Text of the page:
For the vast majority of teenagers, vaping is a part of their daily lives. Even if they don’t use electronic cigarettes, they’re being inundated with images of vaping—either from seeing their peers doing it or seeing posts about it on social media.
That’s according to a new poll by Common Sense Media, a San Francisco based nonprofit that studies the impact of technology on children and young people. The poll comes as teen e-cigarette use has ballooned, and a slew of vaping-related deaths has sent schools and policymakers scrambling to contain a growing public health epidemic.
While e-cigarettes are generally seen as safer for adults than smoking traditional cigarettes, and have been promoted as a healthier alternative for already-addicted adult smokers, the sharp rise in vaping among teens has health experts worried.
Nicotine has long-term effects on young, developing brains, and the drug is much more concentrated in e-cigarettes than in regular cigarettes. E-cigs also contain toxic chemicals and metals.
Thirty percent of teens who start vaping progress to traditional cigarettes within six months, according to the National Institute on Drug Abuse.
This latest poll from Common Sense illustrates how pervasive vaping has become in schools and social media sites popular with teens, such as Instagram and Snapchat.
Seventy-eight percent of teens said that vaping is popular among their peers where they live, and just over a third said they see classmates vaping in school several times a week, if not daily. More than half of teens reported that they see vaping at their school on a monthly basis.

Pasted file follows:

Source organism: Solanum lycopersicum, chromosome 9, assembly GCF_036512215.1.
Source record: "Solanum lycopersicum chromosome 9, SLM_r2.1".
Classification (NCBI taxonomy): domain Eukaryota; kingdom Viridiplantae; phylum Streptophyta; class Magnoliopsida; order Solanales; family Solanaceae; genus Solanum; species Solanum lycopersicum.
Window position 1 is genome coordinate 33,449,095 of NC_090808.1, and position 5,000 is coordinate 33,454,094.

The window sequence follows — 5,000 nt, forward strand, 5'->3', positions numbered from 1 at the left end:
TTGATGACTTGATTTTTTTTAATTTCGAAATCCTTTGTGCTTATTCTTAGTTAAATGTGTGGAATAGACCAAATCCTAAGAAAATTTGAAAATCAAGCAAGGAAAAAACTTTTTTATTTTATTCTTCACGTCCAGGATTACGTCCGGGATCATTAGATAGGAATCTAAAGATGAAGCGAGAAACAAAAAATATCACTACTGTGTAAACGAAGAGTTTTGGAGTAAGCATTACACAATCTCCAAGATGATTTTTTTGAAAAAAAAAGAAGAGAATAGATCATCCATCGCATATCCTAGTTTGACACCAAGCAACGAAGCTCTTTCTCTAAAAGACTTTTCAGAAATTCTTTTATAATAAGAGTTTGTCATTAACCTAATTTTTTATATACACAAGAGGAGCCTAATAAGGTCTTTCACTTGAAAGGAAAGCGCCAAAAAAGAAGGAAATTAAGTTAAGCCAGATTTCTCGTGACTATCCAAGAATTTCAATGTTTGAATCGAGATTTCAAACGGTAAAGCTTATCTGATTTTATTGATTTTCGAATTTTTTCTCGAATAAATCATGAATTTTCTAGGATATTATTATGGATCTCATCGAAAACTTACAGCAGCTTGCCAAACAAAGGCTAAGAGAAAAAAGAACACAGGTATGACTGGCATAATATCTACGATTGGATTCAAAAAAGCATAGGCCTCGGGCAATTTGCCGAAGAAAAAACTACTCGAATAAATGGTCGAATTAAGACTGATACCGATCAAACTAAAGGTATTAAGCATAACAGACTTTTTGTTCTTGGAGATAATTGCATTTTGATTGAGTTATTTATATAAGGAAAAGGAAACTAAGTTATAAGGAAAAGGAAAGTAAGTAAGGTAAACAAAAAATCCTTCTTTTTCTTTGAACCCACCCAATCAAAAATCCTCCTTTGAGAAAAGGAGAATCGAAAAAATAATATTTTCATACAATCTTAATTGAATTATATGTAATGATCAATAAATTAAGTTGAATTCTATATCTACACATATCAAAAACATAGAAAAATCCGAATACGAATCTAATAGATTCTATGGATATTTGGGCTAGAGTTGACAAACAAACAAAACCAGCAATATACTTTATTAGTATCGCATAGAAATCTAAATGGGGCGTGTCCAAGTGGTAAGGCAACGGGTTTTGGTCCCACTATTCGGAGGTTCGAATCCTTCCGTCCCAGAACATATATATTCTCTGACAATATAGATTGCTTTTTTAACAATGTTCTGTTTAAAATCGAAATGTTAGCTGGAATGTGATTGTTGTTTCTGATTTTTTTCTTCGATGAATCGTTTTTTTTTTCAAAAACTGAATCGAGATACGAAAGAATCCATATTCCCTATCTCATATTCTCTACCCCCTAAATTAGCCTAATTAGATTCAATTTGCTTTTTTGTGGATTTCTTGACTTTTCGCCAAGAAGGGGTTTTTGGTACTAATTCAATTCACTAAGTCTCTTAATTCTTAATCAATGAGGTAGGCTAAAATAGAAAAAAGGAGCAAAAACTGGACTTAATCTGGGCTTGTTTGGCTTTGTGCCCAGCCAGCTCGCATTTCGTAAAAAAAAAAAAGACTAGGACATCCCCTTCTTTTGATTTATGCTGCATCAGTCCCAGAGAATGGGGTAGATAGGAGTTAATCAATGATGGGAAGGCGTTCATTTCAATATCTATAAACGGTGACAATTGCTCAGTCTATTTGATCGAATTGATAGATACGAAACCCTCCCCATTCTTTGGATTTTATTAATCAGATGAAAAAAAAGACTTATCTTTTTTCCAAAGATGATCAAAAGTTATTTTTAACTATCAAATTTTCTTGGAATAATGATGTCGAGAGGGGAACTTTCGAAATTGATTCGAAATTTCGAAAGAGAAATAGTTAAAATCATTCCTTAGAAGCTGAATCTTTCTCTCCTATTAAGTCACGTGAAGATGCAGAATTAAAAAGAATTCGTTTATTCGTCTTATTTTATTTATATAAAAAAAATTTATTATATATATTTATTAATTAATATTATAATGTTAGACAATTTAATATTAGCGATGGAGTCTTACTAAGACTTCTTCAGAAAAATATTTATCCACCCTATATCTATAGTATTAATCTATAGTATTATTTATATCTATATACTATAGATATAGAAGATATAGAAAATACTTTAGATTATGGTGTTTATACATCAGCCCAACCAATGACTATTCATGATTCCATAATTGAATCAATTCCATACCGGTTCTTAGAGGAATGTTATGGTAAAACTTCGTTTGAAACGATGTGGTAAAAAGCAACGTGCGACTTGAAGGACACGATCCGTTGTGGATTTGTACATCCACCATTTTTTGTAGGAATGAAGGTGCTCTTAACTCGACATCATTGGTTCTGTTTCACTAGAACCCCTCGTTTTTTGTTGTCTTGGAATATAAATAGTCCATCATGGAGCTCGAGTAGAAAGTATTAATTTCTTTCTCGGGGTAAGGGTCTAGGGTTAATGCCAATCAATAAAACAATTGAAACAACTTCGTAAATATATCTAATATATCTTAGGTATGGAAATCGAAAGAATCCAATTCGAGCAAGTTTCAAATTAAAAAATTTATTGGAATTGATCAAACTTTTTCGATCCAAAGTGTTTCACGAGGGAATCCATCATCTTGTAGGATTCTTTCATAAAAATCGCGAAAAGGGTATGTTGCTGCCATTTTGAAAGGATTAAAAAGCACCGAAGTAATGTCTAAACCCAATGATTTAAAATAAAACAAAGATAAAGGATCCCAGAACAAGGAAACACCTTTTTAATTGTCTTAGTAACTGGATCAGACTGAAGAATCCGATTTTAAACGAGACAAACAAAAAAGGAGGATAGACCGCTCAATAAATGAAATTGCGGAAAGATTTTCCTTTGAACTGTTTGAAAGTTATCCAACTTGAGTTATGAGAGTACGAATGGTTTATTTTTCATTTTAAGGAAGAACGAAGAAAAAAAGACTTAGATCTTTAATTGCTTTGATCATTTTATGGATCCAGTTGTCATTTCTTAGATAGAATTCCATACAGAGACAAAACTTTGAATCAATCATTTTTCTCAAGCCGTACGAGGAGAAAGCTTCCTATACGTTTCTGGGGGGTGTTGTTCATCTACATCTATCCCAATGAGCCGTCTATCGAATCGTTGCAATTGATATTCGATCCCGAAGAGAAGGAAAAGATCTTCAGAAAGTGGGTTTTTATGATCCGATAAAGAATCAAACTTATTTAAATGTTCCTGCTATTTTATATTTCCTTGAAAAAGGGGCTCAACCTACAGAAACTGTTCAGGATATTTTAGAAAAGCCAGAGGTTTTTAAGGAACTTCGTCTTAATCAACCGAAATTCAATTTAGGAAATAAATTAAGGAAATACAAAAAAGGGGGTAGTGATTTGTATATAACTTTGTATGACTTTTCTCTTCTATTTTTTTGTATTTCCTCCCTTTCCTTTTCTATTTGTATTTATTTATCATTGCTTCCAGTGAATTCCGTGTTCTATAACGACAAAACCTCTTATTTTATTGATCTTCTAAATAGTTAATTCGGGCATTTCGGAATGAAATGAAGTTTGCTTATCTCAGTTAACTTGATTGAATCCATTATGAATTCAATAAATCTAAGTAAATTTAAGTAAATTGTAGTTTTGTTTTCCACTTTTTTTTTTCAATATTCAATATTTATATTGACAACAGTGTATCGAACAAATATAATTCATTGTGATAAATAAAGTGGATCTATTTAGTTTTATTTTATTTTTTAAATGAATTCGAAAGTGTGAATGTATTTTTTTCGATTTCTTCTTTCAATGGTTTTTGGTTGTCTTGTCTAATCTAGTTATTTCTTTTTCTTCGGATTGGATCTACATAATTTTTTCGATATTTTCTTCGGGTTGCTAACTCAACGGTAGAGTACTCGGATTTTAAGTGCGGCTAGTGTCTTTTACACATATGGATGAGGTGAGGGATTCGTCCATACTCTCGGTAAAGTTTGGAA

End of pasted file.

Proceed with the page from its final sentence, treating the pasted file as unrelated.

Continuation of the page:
Meanwhile, almost 60 percent of teens said that they frequently encounter a social media post that either mentions or shows vaping.
That’s especially true for teens on Instagram or Snapchat. Around 75 percent of teens that use those social media platforms report seeing posts that include vaping.
Peers and social media are also the most common sources for teens’ first introduction to vaping.
A plurality of teens—44 percent—say they first heard about vaping from someone they know. Meanwhile nearly a quarter of teens say they learned about vaping on social media.
If there’s one bit of silver lining, it’s that a sizable majority of teens said that the vaping-related ads they have seen were about the risks of vaping.
It appears from this survey that young people’s understanding of the potential harms of vaping may be evolving. According to the National Institute on Drug Abuse, over half of teens believe their e-cigarettes contain just flavoring.
But this recent Common Sense survey found that 52 percent think vaping is “about as harmful as smoking.” Thirty-one percent of teens said it’s more harmful and 17 percent said it’s less harmful. How much exposure teens had to online messages on the harmful affects of vaping appeared to affect their beliefs.
These survey results come as school leaders and policymakers are starting to take more muscular action against teen vaping.
A growing number of school districts have turned to the courts to do that. The Los Angeles Unified School District is the latest district to announce that it is suing one of the most popular e-cigarette manufacturers among teens, JUUL. The district claims that JUUL marketed e-cigarettes to teens and that the fast rise in vaping is harming students and costing the district money as it tries to contain the health crisis.
In recent months, there have been reports of hundreds of cases of lung-related illnesses associated with vaping—many of those cases have involved young people—and nearly three dozen deaths.
State and federal policymakers have also been taking action. Several states passed laws to curb teen vaping in 2019, according to the Education Commission of the States.
And the Trump administration also recently moved to tamp down on the sales of flavored e-cigarette products. The U.S. Department of Health and Human Services is looking into banning the sale of flavored vaping products until they are approved by the Food and Drug Administration.
JUULs are easy to hide, have a flavored smell, and don’t emit much vapor. So how is a teacher to know if a student is JUULing, or vaping, in class?